Why Facebook’s clash with Australia is worth monitoring

Courtesy of Unsplash | There are far-reaching implications of Facebook’s recent clash with Australia.


Alexander Wolfe | Staff Columnist

Now that we’re beyond the initial 2021 spiral of news and it seems we’re in more normal times, outrageous current events are less obvious, but still easily found. Facebook became the first company in recent memory to attempt to use the power of its own brand to influence legislation.

While the idea of Facebook’s brand having the power to encourage positive action is laughable, 40% of Australians used Facebook as their primary news source between 2018 and 2020, according to a Reuters Institute report.

An Australian regulatory commission launched an inquiry into the impact of Google and Facebook on competition in media and advertising, and found that these companies collect A$81 (Australian Dollars) of every A$100 spent on digital advertising in Australian media.

Given this extreme level of sway, Facebook having control in the market is unsurprising, but how the company has elected to use its influence is worth noting. Facebook disabled news sharing for Australian users on Feb. 18, after a proposed law was introduced to the Australian legislature that would make tech companies compensate news outlets for hosting or sharing content.

Whereas Facebook might have responded by privately pressuring lawmakers through lobbying or dark money contributions, in this case, the social media giant elected to launch a pressure campaign designed to force Australian politicians to dismiss the proposal.

Key to the proposal was the power held by the Australian government in binding arbitration to determine compensation for content usage. In this way, the government could force Facebook to account for the positive benefits gained from its position as both a platform to view and share news media.

Facebook has been fighting the law for months before resorting to disabling the news sharing feature, negotiating with both Australian politicians and Rupert Murdoch, whose company News Corp. maintains a sizable share of traditional media in Australia.

An 11th hour deal was reached on Tuesday, with the proposal scheduled for a vote by the end of this week. Facebook will still be required to compensate media outlets whose content is shared on the platform, but Facebook will retain the right to determine compensation.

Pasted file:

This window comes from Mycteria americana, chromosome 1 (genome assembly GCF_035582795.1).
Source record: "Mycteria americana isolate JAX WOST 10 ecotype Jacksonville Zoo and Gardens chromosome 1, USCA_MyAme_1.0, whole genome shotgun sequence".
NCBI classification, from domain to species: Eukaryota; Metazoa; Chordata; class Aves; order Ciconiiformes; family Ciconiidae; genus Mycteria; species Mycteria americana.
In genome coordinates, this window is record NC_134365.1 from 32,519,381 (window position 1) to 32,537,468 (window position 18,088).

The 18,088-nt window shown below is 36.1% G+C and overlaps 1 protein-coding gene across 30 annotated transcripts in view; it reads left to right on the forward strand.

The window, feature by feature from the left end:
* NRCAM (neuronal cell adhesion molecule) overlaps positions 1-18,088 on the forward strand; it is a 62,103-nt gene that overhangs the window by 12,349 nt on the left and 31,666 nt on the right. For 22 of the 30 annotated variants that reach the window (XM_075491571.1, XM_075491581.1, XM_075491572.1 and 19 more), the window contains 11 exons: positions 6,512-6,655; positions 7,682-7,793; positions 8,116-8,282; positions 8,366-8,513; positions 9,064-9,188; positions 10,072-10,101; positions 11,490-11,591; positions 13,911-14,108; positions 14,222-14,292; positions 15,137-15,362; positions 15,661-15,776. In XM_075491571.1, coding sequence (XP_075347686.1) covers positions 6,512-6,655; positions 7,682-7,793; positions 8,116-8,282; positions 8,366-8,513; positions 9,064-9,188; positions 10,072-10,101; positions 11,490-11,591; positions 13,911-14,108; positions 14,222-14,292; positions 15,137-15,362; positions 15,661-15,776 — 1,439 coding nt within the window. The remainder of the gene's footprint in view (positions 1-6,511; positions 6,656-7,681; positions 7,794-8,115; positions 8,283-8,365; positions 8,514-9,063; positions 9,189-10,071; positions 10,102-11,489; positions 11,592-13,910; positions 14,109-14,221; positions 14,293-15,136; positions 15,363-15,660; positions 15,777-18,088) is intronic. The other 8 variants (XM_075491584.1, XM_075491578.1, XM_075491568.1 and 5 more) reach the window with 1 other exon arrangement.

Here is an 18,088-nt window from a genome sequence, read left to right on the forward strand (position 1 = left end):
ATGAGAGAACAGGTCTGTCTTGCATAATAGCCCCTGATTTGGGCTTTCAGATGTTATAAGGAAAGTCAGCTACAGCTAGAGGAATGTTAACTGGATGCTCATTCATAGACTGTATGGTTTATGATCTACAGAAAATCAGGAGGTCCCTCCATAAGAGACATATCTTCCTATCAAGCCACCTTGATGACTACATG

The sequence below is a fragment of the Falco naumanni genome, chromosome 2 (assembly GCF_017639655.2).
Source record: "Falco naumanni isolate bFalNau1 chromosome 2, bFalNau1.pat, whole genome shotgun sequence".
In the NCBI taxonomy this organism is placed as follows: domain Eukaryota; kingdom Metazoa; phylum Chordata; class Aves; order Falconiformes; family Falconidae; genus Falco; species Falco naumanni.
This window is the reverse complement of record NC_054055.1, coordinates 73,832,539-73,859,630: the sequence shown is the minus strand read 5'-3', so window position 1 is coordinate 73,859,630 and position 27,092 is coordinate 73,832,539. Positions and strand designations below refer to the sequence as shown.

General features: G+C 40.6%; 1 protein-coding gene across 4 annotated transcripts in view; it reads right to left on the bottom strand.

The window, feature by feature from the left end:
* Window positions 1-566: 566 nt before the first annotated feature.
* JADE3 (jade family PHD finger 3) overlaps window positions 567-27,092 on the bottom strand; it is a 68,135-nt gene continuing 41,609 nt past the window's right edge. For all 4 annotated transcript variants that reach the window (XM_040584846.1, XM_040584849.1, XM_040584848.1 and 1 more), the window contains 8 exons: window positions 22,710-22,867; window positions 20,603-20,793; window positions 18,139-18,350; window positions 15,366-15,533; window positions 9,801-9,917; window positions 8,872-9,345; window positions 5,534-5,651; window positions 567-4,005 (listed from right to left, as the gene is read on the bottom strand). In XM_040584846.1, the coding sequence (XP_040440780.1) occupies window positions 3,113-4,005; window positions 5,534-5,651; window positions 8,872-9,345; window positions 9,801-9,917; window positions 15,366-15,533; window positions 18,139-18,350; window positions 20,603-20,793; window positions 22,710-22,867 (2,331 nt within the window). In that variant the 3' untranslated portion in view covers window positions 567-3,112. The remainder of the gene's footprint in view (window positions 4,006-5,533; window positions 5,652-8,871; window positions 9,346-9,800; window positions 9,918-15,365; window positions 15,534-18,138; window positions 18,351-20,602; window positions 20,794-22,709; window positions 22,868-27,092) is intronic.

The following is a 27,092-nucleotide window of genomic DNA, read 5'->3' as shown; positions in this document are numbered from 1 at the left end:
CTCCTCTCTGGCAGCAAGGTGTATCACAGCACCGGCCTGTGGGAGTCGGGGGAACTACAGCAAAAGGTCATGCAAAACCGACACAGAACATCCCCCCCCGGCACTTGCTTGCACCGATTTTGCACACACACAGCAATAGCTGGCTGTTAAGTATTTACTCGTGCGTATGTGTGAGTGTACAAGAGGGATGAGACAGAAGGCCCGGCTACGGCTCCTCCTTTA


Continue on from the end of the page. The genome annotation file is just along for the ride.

While Google avoided controversy entirely by negotiating private deals with individual publishers to dodge the more stringent penalties, Facebook’s heavy-handed approach is rather ominous. The concept of a massive transnational corporation threatening a sovereign state isn’t new: Philip Morris International — the largest tobacco conglomerate — sued Australia in 2011 after the passing of a law requiring plain packaging for cigarettes. While Australia won easily, Philip Morris had successfully negotiated settlements with Uruguay and Togo after threatening similar lawsuits.

Despite the dominating strength of elected governments — of whatever sort — in the world today, our lives are still greatly impacted by the products, services and platforms provided by private corporations.

A national government can ill-afford to adopt a conciliatory posture, but in profit-driven economies where government is devised as a hindrance of profit, corporations are incentivized to become large enough to negotiate with governments on equal footing.

International courts have traditionally allowed corporations to challenge foreign countries, but systemic consolidation has empowered the largest corporations to begin adopting state-like behaviors. Particularly at a moment when government is unpopular, legislators and regulators are facing corporations that are more emboldened than at any point in the past century.

The good news behind the Australian negotiations lies in both the outcome and the regulatory proposal itself. The outcome shows that Facebook could not completely stifle regulation, and the fact that Google simply chose to accept the new transaction cost belies a hope that perhaps there are more ways than congressional hearings to address technology conglomerates.

Furthermore, the world will now bear witness to an initial attempt at curbing the power of said conglomerates, and doing so in a way that preserves the rapidly changing media industry. An industry free from the mercy of changes in Facebook’s feed algorithm may rebound, providing a model for other nations to regulate social media and digital advertising platforms as well. Facebook and Google aren’t going anywhere, but spreading the wealth to more useful places may be an effective stop-gap measure for the time being.